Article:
Self-harm and violent attacks hit record high in prisons across England and Wales

Campaigners demand increases in prison officers and drop in number of people jailed to improve security

Lizzie Dearden
Home Affairs Correspondent
Thursday 26 April 2018 16:58
The number of inmates in British prisons is projected to continue increasing
The number of inmates in British prisons is projected to continue increasing

Self-harm and violent attacks have hit record levels in prisons across England and Wales as campaigners warn of a “system in crisis”.

More than 11,600 prisoners harmed themselves in 2017 – a record high – and the number of separate incidents rose by 11 per cent to 44,600.

Self-harm is now being recorded every 12 minutes on average and violent assault at 18-minute intervals, with 23 attacks on staff every day.

A statistical bulletin released by the Ministry of Justice revealed that the number of inmates needing hospital treatment for self-inflicted cuts, strangulation and overdoses had risen.

Women are almost five times more likely to self-harm than men and most incidents involve young prisoners between the age of 18 and 20, often near the start of their sentence.

The number of suicides in prison fell from 115 to 69 last year but murders increased to five, from three in 2016, and violence against both inmates and staff surged by 13 per cent.

Of almost 30,000 assaults, 3,800 were deemed serious, including stabbings, sexual assault and beatings.

Prisoner-on-prisoner attacks rose by 11 per cent but assaults on staff rose by a quarter and the total number of assaults has doubled over the past four years.

David Gauke describes shocking videos emerging from UK prisons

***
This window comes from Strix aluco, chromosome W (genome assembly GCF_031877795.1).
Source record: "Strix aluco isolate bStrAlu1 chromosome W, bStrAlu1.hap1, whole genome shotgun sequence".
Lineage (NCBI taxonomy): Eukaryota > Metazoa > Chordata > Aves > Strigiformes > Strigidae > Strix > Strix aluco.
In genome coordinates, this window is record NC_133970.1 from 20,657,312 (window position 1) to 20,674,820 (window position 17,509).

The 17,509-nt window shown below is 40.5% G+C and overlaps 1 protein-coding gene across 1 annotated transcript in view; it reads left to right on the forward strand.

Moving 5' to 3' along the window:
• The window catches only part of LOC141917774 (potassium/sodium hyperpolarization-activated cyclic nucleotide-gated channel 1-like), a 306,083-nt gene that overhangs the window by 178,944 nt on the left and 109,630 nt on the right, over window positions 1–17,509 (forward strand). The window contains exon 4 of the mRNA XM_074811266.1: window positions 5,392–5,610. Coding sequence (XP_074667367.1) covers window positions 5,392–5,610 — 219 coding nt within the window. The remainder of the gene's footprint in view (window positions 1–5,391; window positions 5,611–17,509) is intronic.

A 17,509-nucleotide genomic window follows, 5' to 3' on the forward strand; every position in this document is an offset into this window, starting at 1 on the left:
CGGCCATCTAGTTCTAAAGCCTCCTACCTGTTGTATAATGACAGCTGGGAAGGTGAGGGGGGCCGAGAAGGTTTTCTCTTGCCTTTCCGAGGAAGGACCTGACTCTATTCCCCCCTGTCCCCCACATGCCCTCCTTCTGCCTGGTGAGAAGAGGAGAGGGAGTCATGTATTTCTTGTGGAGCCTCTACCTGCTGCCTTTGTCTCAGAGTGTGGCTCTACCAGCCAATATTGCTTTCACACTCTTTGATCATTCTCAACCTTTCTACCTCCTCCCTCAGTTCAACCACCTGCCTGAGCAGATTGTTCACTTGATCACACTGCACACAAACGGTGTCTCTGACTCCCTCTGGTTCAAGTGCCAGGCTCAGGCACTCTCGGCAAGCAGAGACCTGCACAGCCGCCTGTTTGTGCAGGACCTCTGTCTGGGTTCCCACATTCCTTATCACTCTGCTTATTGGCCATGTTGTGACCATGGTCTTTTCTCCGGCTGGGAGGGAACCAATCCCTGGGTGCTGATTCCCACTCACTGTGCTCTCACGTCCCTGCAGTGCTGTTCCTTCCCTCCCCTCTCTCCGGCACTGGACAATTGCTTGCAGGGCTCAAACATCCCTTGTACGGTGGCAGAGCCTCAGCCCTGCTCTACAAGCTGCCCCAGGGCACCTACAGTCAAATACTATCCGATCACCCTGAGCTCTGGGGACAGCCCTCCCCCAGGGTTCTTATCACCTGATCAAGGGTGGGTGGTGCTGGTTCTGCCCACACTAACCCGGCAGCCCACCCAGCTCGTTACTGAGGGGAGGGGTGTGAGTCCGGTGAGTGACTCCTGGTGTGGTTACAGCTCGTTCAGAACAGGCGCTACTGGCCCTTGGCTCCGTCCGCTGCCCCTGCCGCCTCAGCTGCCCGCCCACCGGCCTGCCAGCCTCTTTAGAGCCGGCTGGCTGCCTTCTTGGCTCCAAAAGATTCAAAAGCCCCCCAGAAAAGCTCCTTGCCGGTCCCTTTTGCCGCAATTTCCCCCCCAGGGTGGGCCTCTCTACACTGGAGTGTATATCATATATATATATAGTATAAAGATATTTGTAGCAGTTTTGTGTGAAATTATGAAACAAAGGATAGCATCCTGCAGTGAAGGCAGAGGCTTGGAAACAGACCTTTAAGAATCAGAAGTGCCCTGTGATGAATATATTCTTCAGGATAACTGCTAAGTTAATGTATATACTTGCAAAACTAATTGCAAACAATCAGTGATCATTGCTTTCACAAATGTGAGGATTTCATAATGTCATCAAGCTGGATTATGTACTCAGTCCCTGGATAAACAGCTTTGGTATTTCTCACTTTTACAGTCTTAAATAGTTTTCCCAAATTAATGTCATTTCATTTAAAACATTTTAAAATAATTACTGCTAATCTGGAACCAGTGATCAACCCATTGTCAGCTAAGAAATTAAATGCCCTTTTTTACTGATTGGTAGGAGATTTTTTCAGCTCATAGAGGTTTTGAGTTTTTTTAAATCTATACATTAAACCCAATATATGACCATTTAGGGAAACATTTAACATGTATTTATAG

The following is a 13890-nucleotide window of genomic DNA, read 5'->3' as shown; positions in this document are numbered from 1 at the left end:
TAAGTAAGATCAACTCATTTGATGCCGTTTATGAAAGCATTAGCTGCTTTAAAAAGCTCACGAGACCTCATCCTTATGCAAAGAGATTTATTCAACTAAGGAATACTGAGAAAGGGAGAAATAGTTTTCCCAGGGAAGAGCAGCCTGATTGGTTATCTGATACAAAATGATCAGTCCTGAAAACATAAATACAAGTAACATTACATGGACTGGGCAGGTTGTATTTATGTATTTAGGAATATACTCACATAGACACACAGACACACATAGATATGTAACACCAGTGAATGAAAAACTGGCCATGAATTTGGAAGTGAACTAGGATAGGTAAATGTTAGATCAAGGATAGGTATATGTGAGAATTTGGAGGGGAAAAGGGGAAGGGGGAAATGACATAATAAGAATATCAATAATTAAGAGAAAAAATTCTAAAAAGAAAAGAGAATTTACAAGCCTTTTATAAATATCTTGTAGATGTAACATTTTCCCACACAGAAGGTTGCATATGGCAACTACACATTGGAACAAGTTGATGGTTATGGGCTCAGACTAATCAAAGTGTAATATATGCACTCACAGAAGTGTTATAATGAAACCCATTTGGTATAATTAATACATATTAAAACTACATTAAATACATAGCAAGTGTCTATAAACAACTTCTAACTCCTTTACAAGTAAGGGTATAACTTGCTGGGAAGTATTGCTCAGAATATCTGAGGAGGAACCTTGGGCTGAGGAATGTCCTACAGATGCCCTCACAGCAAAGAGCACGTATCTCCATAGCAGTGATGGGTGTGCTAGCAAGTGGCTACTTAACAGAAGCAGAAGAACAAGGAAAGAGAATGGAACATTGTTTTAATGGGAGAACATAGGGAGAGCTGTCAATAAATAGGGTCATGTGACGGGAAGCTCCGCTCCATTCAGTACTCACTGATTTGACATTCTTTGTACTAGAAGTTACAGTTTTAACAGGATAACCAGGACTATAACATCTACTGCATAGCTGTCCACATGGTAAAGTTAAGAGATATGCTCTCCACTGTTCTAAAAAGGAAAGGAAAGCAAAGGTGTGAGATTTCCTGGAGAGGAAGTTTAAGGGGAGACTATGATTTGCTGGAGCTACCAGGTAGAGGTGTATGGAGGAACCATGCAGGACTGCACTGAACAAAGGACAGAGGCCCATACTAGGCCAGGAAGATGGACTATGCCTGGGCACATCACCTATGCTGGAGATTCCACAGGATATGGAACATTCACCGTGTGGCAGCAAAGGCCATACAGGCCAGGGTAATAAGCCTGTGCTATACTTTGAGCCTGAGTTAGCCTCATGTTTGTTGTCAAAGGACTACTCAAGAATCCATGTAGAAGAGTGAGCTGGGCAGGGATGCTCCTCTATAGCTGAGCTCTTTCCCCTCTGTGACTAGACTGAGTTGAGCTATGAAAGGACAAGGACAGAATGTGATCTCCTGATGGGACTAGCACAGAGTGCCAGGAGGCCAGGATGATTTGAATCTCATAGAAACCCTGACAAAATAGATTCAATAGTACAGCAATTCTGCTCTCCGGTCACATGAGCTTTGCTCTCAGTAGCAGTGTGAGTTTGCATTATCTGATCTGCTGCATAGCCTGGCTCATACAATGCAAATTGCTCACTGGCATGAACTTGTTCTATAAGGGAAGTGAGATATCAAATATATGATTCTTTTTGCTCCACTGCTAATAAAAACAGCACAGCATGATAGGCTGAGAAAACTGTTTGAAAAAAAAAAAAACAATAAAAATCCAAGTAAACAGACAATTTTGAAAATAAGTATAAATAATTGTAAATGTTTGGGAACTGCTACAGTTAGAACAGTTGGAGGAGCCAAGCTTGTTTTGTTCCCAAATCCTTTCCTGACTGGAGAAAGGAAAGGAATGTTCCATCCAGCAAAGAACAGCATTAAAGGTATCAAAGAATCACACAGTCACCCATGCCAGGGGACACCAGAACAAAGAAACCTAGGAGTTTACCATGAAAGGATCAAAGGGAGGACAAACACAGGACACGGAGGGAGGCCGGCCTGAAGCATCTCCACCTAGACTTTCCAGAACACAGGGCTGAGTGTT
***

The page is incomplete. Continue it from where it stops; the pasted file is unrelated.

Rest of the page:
There are more than 83,000 people imprisoned in England and Wales, a small decrease on the same point last year, but the population is projected to increase from next year onwards because of longer sentences being handed down by the courts.

The number of freed inmates being recalled to prison has also risen since the government part-privatised probation services, sparking accusations that the public was being put at risk.

The latest figures were released after the former director-general of HM Prison Service blamed huge budget cuts and “poor political decisions” by the Conservatives for worsening conditions since 2010.

Phil Wheatley accused David Gauke, the justice secretary, of attempting to shift blame for violence and disorder from his own government to the spread of former legal highs among prisoners.

Richard Burgon MP, Labour’s shadow justice secretary, said: “Cuts have consequences and their damaging impact is clear for all to see in our prisons.

“Despite the government’s belated recruitment drive, there are still nearly 4,000 fewer frontline officers than in 2010. The Tories need to go much further in officer recruitment, if they are serious about turning our prisons into places of safety and reform.”

Peter Dawson, director of the Prison Reform Trust, said measures of safety were “setting records for all the wrong reasons”.